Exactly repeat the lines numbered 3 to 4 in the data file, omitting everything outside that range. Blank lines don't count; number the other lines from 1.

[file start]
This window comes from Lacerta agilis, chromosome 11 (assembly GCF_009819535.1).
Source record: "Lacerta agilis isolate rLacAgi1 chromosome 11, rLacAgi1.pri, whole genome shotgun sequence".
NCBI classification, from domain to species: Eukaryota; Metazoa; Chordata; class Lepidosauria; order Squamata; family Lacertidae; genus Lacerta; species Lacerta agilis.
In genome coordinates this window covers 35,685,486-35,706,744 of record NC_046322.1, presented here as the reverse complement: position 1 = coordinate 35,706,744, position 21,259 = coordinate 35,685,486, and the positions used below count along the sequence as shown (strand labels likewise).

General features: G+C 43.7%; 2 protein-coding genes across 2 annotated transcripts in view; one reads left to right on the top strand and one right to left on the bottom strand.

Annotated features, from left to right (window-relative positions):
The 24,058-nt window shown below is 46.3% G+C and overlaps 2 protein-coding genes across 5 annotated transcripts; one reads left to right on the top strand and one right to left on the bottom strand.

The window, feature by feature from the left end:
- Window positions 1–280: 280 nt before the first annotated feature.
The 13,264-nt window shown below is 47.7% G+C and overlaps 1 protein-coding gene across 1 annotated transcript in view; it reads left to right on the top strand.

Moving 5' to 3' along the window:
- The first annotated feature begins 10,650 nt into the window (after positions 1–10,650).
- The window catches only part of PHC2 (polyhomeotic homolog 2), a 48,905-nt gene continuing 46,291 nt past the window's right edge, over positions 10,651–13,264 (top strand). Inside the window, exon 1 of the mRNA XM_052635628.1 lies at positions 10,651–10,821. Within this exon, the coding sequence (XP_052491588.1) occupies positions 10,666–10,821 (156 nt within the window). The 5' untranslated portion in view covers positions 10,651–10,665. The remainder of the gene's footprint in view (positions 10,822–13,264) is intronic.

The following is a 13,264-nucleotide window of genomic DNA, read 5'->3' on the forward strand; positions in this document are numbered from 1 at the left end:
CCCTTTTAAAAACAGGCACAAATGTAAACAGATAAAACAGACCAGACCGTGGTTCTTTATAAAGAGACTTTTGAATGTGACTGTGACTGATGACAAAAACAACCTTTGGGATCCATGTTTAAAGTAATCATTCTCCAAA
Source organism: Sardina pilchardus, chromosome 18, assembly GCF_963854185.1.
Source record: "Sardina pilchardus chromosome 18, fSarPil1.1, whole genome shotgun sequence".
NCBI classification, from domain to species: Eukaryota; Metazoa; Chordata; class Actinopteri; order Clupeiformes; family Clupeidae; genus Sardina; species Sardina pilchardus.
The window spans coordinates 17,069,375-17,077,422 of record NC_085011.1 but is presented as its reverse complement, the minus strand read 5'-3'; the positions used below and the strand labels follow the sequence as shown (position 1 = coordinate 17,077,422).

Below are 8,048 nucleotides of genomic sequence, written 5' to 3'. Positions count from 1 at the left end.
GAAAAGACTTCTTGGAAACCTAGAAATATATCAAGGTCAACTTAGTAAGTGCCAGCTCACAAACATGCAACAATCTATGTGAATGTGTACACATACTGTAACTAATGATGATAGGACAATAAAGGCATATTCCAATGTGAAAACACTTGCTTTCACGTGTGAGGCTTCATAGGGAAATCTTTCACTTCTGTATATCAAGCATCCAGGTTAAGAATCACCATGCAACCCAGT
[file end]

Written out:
NCBI classification, from domain to species: Eukaryota; Metazoa; Chordata; class Lepidosauria; order Squamata; family Lacertidae; genus Lacerta; species Lacerta agilis.
In genome coordinates this window covers 35,685,486-35,706,744 of record NC_046322.1, presented here as the reverse complement: position 1 = coordinate 35,706,744, position 21,259 = coordinate 35,685,486, and the positions used below count along the sequence as shown (strand labels likewise).